14th S. 2021: Celebrating Freedom

Today’s homily is for the Fourteenth Sunday in Ordinary Time, July 4, 2021, and the readings can be found by clicking here. The YouTube link is here.

A very happy 4th of July to all. On this day in 1776 the Continental Congress adopted the Declaration of Independence, “declaring that the thirteen American colonies were no longer part of the British Empire but now the United States of America.” How exciting it must have been to throw off the yoke of oppression and tyranny under the British, and fight for independence…a fight that continues still today. Franklin Roosevelt, in 1941, outlined four freedoms that he said everyone ought to enjoy: freedom of speech, freedom of worship, freedom from want, and freedom from fear. Those freedoms are worth celebrating in every generation. 

As Americans we celebrate our freedom from British tyranny on July 4th. The Jews continue to celebrate their liberation from Egypt every year, and 2000 years ago, Jesus, our Lord not only celebrated the Passover in Egypt with his people, but also became himself the sacrificial lamb whose blood brought forgiveness of sins, freedom from slavery to sin and death, and whose resurrection brings eternal life for all who believe. 

As Christians we are citizens of earth, and it is important that we celebrate our nation’s freedom, our fallen on Memorial Day, and Veteran’s Day for all those who serve. And rightfully so. But we are first citizens of the heavenly Jerusalem, whose baptism into Christ Jesus makes us sharers in eternal life. True freedom. Everlasting freedom. Not from the British or the Egyptians, but from Satan, from demons, from principalities and the rulers of this present darkness. 

Yesterday I celebrated a baptism in the 1st Church. Emery Rocha was immersed in the waters of baptism and brought to new life in Christ Jesus. She was liberated. She is free. Free from the stain of Original Sin and the consequences of sin. She has been given a new birth and a new hope, and that should inspire us. But in what way?

Just as July 4 reminds us of the good news of our independence, so do baptisms remind us of the Good News of our redemption. We must honor our troops and remember their sacrifice, but so too must we honor our savior and reflect upon his sacrifice. In the U.S. we have Veteran’s Day and in the Church we have All Saints and All Souls Day. In the U.S. we have Memorial Day, and in the Church we have Sunday where we do this in memory of Him. And in the U.S. we have the 4th of July, and in the Church we have Easter, and Sundays, and Baptisms.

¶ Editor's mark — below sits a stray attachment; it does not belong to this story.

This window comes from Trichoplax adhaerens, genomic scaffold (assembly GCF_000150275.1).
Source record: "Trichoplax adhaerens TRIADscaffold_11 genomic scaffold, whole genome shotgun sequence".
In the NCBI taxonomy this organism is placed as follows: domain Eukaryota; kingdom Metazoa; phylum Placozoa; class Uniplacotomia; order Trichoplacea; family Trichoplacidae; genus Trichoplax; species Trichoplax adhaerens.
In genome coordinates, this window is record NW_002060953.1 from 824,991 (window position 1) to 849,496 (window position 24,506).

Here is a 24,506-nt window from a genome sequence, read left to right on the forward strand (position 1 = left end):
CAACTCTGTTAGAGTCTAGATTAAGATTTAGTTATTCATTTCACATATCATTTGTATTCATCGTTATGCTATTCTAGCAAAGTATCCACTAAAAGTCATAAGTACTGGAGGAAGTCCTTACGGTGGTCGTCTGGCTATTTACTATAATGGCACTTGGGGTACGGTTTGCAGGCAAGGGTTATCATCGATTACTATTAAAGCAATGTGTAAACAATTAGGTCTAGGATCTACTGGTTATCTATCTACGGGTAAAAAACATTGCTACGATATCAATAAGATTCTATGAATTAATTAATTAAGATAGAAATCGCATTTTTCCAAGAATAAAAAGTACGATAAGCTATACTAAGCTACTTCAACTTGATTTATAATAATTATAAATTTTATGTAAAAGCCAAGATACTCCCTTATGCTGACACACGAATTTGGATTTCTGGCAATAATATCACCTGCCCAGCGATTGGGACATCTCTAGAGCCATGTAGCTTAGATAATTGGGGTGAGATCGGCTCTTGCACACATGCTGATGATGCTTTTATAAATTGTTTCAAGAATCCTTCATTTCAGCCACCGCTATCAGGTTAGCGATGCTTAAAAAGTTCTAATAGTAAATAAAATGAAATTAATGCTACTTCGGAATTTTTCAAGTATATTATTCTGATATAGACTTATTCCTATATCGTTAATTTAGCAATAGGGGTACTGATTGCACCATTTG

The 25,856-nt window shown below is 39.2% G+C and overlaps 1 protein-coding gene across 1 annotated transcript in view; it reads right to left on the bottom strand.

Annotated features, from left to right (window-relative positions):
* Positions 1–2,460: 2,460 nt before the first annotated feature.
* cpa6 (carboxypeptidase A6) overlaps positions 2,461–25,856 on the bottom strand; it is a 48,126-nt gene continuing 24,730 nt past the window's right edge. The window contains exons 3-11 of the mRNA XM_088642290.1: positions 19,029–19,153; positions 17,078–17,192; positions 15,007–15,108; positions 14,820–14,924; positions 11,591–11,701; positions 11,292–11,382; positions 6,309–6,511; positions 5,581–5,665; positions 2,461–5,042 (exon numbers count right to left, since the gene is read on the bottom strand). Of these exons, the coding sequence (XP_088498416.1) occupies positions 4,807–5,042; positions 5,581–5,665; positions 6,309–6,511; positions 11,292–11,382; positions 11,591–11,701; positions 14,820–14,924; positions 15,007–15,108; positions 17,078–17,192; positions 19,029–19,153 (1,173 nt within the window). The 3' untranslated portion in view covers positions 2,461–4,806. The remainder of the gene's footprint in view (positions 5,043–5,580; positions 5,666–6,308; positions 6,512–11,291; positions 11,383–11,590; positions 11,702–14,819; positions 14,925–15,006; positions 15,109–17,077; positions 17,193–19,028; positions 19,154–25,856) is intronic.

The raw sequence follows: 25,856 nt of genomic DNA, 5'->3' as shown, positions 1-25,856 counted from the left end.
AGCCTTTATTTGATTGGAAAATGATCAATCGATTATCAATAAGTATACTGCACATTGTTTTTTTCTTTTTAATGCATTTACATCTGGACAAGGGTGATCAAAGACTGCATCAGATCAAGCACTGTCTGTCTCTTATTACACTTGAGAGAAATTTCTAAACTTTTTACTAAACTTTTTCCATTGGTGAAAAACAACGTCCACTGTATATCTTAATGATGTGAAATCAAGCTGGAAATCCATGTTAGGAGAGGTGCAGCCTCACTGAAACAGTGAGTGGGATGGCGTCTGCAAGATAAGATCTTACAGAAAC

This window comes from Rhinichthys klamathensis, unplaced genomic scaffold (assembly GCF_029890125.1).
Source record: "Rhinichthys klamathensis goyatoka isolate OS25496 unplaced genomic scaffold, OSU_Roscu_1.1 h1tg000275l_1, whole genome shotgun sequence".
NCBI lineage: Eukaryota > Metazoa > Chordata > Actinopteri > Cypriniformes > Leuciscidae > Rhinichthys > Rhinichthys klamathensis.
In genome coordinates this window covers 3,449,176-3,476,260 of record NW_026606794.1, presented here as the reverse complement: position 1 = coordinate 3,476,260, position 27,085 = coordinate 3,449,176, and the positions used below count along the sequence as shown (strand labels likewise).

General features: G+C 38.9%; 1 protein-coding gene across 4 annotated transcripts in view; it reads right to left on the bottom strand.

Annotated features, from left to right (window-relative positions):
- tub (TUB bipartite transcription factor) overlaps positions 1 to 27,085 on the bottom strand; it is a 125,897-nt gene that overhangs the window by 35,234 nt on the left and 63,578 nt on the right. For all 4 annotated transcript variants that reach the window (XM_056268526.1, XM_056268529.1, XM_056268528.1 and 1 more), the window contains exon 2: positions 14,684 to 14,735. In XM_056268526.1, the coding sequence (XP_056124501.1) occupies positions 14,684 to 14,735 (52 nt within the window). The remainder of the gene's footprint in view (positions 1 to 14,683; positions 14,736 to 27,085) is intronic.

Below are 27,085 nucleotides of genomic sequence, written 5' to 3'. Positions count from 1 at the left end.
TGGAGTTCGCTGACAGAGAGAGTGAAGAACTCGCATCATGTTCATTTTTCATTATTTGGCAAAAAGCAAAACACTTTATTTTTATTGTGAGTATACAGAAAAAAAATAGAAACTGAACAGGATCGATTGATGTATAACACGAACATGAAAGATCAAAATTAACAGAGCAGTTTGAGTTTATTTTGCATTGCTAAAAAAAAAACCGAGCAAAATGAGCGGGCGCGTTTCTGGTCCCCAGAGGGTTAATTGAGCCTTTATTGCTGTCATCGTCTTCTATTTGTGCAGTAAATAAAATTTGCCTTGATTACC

Roosevelt spoke of four freedoms: of speech, of worship, from want, and from fear, but today it appears our freedom, once gained, has created some complacency. With the freedom of speech we have not spoke out against injustice and violence, but have instead slandered, used hurtful words, and post anything about anyone without thought to the hurt we cause. With our freedom to worship we have refused to worship, do not honor the Sabbath, and instead worship at the throne of work, play, leisure, convenience, and pleasure. With the freedom from want we have become gluttonous–taking for ourselves not only what is ours but what is also our neighbors without thought to the harmful effects on others, the environment, animal life, and human dignity. Far from want, we are sick with greed. Jesus said, “Do not be afraid,” and we have become slaves to it. When we are afraid of the future, afraid for our children, afraid for our country, and when every excuse for every action starts with, “I’m afraid that…” or “I was just afraid so…” then we are not yet free. 

In Galatians 5 St. Paul says, “For freedom Christ set us free; so stand firm and do not submit again to the yoke of slavery…For you were called for freedom, brothers. But do not use this freedom as an opportunity for the flesh; rather, serve one another through love. But if you go on biting and devouring one another, beware that you are not consumed by one another.” When we, as a nation, embrace Christ with faith, invite him into our homes and into our schools; when we take no offense at him, we will continue to be free and he will do great miracles in our life and in our country. But we must have faith and want Jesus more than comfort, pleasure, and security.

Margaret Thatcher said of the Athenians, and I think it should stand as a warning for us today, “In the end, more than freedom, they wanted security. They wanted a comfortable life, and they lost it all – security, comfort, and freedom. When the Athenians finally wanted not to give to society but for society to give to them, when the freedom they wished for most was freedom from responsibility, then Athens ceased to be free and was never free again.”I did not fight in the revolutionary war, but I am an American who celebrates this great freedom. And I was not there at Calvary, but I am a Christian who celebrates the freedom our Lord Jesus Christ sacrificed and died for. As Christian-Americans we honor those who have sacrificed on earth and we honor our Lord. And we must fight, live right, honor God, honor our country and creation, forego some comfort, and remain free. Happy 4th of July. Be safe.